Meet Brian Seremba, BCCA Co-Founder & Steering Committee Member
A graduate of International Business Management from the University of London and an active committee member of the Ugandan Cultural Association of BC, Brian Seremba co-founded The BC Community Alliance after witnessing the lack of support systems available to racialized students in British Columbia. Recently we sat down with him to learn more about his passions and his vision for the future of BCCA.
Why did you start the BC Community Alliance?
What led me towards being a part of BCCA arose from the lack of accountability from institutions when addressing racism in schools and the lack of response following the Lord Byng incident. As a young Black man growing up in London, England, it was somewhat tricky adjusting to the constant racism that many within my community faced every other day. In 2000, the murder of Damilola Taylor, aged ten years old, shocked Britain as a whole and left many Black families in London afraid to let their children go to school. London learned the hard way when White children aged 11 and 12 killed Damilola. So, to see a pattern of racism in schools, specifically Lord Byng, challenged the Black community and supporters to stand up to racism before Vancouver faced a similar fate with Black children in schools.
Creating inclusive spaces for visible minorities benefits the community as a whole and empowers organizations to embrace people. Knowing the challenges London, England, has faced, I still believe the institutions here in Vancouver can make meaningful changes to tackle any forms of microaggression and racism of any kind and protect children from harm’s way. Although we have made strides, we hope to continue working with stakeholders towards bridging an inclusive institution that is fair to all.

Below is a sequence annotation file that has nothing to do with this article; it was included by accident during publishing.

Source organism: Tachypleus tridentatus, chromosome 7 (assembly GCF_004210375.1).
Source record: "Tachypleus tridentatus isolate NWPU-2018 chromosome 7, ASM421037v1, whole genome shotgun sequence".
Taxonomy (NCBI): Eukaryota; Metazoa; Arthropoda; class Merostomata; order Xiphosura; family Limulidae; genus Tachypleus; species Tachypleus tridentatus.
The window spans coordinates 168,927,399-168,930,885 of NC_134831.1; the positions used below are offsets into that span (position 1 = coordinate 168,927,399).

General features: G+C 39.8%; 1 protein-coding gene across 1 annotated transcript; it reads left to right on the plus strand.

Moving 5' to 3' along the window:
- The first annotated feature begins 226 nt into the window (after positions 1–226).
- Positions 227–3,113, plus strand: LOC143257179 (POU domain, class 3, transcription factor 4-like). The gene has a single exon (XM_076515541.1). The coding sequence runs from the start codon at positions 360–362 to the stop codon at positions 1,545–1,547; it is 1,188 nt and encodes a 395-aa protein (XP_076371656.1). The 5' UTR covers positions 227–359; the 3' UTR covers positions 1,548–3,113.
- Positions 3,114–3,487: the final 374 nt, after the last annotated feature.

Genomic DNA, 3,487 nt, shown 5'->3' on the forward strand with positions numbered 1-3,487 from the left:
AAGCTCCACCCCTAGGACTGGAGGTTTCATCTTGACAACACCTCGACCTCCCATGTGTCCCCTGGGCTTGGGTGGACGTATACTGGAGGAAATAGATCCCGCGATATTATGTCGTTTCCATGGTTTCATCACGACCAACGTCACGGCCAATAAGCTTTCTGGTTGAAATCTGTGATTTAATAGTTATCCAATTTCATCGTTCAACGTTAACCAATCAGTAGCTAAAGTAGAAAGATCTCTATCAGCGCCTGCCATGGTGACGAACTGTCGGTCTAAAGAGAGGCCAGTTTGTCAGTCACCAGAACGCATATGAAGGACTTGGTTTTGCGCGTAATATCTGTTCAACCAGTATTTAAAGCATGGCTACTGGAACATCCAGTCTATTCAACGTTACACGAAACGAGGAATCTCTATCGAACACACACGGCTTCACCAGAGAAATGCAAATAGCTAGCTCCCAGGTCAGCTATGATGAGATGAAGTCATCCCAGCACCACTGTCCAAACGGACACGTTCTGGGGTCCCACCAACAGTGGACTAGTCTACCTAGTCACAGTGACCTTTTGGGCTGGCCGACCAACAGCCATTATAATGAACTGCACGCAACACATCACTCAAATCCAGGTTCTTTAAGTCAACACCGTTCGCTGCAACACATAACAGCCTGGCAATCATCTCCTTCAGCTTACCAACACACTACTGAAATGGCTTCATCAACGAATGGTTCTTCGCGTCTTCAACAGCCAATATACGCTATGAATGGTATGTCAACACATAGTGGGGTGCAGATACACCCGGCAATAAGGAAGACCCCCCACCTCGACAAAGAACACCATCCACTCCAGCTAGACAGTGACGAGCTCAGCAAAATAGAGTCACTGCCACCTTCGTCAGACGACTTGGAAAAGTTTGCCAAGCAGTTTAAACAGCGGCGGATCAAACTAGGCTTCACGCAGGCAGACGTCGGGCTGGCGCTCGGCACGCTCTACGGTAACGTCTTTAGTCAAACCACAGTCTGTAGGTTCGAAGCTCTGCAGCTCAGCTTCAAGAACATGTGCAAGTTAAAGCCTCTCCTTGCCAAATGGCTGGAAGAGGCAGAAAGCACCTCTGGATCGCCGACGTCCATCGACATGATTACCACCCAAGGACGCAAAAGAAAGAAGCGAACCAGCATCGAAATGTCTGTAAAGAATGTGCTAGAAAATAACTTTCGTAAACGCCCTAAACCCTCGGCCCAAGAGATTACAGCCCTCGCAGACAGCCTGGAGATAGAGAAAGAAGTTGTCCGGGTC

What are you most proud of BCCA accomplishing in 2020?
BCCA receiving written confirmation from the Chair of the BC Human Rights Tribunal (HRT) that they have accepted both complaints against the Vancouver School Board and the Ministry of Education. As well, our efforts towards introducing Black Curriculum into K-12 schools in British Columbia.
Who is one activist / thought-leader / change-maker you’re inspired by and why?
Barack Obama inspires me, not only for his achievements, but also for his earlier years as a community organizer – knocking on doors, handing out pamphlets and encouraging others towards a shared goal of community change. I have no desire to become a politician but to know the level of work and impact he achieved on the local level is inspiring. I’m also inspired by the people I work alongside through BCCA – we motivate each other to keep going.
With all of the work you do, how do you approach self-care?
As an ENFJ, I recognize my pros and cons and so my digital calendar includes time for self-reflection, future planning, reading, and working out. Working from home has also rekindled my love for cooking again and I’ve taking up smoothie making too! Pre-isolation involved many bad habits, so I’m grateful that I can form better habits overall. It’s easy to get caught up in the hustle and bustle of a tech career, so working from home gives me greater flexibility in how I spend my time. Will things change when I’m back in the office? Potentially, but not in the way life was before. Isolation can affect us in many ways; that’s why I try to ensure I can balance my time better for a positive outcome in my life and others.
What is your goal for BCCA for the year ahead?
To further deepen and widen our partnerships with Black-led organisations leading the charge in closing systemic gaps in education for K-12 curriculum and up. Creating and maintaining a robust communication strategy to ensure our message is delivered across our media channels, raise money for our projects in the pipeline, and to build our community of volunteers and advocates to help us continue to build on the foundation we’re setting.
Tell us one thing parents, teachers, or students can do to help support BCCA’s work?
Sign our petition and share our work by following us on Facebook or Instagram. This is a collaborative effort and we can’t do it without community.